Either way, getting better sleep is probably a good idea if you're at risk for diabetes (or even if you're not).
"It's not proven, but basic science shows that lack of sleep can lead to high blood pressure and increased weight, and these alone are risk factors for diabetes development," said Ronald Kramer, MD, the medical director of the Colorado Neurological Institute's Sleep Disorders Center in Englewood, Colo.
Some studies have suggested that sleep-deprived people start eating more calories, "so there's also that linkage in terms of increased weight," he says.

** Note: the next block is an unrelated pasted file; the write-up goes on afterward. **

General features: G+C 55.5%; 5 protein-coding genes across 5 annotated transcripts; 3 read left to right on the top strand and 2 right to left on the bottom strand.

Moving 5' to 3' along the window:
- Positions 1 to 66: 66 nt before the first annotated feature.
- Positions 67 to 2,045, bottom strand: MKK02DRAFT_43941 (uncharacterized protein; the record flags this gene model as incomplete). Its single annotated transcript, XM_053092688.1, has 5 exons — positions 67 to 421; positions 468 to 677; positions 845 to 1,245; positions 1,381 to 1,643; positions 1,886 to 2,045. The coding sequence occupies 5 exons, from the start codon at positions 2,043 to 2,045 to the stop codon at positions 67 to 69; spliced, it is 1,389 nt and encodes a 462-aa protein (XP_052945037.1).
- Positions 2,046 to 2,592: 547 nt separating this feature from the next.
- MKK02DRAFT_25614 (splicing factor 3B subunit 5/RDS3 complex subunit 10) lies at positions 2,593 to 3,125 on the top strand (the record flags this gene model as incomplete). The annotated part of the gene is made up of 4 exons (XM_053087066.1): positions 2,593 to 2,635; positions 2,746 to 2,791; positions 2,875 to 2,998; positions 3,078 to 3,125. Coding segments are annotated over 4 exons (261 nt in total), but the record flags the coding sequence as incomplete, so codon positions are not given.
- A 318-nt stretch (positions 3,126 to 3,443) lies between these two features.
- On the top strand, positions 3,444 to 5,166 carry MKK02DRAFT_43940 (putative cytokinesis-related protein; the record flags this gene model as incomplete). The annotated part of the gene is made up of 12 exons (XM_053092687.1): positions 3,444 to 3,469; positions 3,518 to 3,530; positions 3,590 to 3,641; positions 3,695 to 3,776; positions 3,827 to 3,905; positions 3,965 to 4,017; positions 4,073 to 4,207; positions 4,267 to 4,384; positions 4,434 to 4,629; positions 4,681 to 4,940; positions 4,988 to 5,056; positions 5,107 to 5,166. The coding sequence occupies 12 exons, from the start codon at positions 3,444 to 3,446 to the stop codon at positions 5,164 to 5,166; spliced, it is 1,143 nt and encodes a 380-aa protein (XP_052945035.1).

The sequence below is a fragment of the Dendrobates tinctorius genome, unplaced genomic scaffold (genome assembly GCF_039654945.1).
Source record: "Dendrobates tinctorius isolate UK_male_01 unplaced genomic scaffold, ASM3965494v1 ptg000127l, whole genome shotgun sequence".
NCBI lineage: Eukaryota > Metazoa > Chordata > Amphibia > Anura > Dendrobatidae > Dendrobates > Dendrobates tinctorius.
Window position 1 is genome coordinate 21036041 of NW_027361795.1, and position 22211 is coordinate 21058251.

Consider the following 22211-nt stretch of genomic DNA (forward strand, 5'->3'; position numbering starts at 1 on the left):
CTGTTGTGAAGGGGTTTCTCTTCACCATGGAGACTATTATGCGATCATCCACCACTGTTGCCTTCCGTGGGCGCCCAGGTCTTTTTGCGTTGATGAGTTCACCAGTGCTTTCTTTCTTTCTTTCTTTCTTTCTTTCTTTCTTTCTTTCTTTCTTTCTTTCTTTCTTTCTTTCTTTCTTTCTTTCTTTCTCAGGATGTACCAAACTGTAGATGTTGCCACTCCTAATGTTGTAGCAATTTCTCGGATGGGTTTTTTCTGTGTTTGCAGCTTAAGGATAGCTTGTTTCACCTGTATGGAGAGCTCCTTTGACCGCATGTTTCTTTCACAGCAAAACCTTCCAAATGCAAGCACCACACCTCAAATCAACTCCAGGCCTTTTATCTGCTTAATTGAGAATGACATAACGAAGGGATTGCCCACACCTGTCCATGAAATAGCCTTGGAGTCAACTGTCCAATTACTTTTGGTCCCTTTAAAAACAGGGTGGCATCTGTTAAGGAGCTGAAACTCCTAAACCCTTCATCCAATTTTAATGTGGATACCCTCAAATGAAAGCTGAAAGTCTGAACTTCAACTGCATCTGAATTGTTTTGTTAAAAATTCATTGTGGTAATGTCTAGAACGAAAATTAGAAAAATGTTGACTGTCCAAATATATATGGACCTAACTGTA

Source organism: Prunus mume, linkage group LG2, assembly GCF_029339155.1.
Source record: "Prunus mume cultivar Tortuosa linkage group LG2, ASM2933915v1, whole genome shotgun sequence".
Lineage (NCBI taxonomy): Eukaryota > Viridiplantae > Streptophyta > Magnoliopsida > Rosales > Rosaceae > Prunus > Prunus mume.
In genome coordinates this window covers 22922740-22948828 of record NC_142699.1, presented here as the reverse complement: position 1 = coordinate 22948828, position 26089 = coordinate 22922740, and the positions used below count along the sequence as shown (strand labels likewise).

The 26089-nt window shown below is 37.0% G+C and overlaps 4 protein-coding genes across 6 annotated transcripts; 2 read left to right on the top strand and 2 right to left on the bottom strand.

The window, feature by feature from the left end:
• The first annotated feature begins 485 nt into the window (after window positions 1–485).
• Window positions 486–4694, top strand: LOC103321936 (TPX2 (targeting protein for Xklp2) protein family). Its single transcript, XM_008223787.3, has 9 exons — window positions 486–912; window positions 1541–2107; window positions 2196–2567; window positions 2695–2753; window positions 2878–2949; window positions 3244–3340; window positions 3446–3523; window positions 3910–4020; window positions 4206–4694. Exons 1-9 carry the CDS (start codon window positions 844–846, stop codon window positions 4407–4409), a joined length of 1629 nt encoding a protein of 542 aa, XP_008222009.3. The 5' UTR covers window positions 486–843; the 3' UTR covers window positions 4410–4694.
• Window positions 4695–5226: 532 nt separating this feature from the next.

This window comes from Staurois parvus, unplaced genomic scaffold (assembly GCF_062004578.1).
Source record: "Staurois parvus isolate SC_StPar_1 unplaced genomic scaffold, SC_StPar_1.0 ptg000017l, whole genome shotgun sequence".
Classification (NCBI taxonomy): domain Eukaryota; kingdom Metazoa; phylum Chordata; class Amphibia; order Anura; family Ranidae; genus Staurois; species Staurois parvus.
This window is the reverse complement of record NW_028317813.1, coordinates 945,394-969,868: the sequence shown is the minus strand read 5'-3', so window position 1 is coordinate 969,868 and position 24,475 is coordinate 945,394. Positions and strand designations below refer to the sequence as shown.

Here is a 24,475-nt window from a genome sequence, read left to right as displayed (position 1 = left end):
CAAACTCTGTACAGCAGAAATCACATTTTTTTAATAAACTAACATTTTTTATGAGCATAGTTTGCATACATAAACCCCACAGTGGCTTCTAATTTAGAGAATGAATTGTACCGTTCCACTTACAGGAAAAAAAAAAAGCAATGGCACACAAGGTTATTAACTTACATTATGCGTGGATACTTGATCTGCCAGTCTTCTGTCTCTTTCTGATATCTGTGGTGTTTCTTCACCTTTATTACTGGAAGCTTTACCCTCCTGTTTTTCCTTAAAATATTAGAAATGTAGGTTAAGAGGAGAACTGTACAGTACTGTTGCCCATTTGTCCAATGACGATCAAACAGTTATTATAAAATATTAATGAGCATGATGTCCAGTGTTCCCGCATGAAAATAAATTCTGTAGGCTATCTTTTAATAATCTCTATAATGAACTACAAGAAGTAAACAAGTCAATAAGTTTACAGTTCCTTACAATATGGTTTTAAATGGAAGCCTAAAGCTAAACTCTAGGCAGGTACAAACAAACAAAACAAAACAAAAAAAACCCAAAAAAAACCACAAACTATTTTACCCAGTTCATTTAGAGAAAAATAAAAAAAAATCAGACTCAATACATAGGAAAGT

Disturbed sleep may promote insulin resistance
However, sleep disturbances may actually disrupt insulin regulation too. In a 2007 study, Esra Tasali, MD, of the University of Chicago, and colleagues prevented nine young men from entering a deep stage of sleep (known as slow-wave sleep), which is thought to be associated with hormonal changes that affect glucose.
The subjects had a 25% drop in their insulin sensitivity (a loss of insulin sensitivity is a hallmark of type 2 diabetes). The researchers note that slow-wave sleep tends to decline with age and in the obesetwo factors that are also linked to a greater risk of type 2 diabetes.